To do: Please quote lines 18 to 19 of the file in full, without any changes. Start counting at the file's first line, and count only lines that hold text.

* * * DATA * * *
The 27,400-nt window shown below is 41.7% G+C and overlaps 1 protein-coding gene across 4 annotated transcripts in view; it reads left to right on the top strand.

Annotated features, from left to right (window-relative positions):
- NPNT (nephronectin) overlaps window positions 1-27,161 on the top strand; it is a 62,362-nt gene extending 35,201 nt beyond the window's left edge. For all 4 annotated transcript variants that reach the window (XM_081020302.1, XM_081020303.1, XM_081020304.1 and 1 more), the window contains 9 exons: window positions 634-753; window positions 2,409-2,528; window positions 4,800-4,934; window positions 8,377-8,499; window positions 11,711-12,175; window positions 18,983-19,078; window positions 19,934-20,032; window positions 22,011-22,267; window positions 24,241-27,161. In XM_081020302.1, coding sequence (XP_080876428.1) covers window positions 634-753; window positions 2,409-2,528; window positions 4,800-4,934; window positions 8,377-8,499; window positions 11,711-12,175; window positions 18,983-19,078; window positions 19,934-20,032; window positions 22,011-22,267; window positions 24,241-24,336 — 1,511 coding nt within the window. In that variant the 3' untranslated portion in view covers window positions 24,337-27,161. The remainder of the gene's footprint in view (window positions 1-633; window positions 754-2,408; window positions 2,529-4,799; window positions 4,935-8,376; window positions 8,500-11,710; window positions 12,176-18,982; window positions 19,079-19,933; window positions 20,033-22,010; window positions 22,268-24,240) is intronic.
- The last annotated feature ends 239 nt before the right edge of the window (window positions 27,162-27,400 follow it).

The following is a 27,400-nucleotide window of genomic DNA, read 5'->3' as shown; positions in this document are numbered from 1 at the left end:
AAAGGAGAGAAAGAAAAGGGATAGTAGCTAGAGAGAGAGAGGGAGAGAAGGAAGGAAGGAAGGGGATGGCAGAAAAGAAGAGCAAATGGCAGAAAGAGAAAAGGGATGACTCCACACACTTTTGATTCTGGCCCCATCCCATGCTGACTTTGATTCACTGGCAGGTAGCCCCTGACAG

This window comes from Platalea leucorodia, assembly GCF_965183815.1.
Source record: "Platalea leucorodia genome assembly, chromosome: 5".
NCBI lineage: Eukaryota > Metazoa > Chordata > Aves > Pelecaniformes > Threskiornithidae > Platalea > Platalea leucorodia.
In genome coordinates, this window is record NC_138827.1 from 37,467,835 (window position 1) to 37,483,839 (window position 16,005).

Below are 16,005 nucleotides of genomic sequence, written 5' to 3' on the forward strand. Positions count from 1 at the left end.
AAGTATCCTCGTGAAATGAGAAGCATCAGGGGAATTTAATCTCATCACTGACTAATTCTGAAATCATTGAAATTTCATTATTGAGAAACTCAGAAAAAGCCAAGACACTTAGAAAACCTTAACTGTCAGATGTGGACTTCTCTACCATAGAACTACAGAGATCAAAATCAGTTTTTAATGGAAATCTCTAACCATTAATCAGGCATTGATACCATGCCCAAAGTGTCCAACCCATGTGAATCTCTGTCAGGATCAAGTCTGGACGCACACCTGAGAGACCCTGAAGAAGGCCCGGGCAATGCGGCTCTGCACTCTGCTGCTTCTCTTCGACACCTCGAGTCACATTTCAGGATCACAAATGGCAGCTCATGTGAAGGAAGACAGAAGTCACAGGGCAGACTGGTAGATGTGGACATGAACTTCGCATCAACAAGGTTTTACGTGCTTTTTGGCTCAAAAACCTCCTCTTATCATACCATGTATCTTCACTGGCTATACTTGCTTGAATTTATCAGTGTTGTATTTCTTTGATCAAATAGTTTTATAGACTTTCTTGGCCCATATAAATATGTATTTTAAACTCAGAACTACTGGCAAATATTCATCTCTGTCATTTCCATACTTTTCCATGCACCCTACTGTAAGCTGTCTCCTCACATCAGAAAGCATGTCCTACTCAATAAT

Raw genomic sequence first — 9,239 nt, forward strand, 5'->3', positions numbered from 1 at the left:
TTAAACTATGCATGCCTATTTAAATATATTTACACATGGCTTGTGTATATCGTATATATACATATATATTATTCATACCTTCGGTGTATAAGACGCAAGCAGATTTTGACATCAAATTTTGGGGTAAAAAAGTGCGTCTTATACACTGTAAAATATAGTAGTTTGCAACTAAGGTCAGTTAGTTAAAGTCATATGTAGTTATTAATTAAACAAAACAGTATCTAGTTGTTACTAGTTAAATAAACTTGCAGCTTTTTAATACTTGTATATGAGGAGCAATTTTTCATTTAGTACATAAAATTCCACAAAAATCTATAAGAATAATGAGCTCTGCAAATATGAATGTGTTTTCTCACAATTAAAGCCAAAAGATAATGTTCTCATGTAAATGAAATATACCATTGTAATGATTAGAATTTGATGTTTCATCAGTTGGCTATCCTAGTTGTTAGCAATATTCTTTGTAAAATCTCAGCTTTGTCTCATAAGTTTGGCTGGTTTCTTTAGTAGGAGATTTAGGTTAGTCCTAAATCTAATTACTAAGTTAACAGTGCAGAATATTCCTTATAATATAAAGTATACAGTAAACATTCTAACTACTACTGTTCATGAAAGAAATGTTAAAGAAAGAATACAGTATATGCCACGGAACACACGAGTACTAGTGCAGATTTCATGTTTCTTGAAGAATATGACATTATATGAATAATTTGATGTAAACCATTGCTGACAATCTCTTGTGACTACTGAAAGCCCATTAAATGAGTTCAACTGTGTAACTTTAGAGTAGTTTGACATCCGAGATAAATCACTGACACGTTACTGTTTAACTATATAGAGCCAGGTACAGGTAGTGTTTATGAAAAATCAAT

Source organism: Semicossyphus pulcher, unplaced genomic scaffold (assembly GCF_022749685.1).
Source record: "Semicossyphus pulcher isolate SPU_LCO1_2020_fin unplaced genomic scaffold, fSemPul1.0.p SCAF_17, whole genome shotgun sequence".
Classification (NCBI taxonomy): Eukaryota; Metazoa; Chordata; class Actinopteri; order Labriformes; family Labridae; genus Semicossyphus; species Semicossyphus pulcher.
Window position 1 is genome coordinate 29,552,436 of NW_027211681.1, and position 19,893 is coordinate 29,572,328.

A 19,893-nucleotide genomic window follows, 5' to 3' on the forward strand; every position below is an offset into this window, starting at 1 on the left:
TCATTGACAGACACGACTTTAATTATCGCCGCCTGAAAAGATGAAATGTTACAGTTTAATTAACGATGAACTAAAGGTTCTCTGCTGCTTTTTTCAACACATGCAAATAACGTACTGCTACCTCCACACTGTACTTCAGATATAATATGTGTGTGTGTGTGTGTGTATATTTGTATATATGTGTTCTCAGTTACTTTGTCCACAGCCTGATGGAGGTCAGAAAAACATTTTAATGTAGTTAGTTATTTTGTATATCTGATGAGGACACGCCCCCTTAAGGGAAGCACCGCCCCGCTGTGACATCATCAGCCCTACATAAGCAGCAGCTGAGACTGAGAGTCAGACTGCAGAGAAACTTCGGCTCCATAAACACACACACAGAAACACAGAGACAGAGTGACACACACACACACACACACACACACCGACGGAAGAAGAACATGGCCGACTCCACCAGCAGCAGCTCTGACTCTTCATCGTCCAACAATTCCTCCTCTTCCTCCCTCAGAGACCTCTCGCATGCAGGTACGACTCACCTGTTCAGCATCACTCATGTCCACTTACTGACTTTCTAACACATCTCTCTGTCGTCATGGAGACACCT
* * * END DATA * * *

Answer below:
Window position 1 is genome coordinate 29,552,436 of NW_027211681.1, and position 19,893 is coordinate 29,572,328.

A 19,893-nucleotide genomic window follows, 5' to 3' on the forward strand; every position below is an offset into this window, starting at 1 on the left: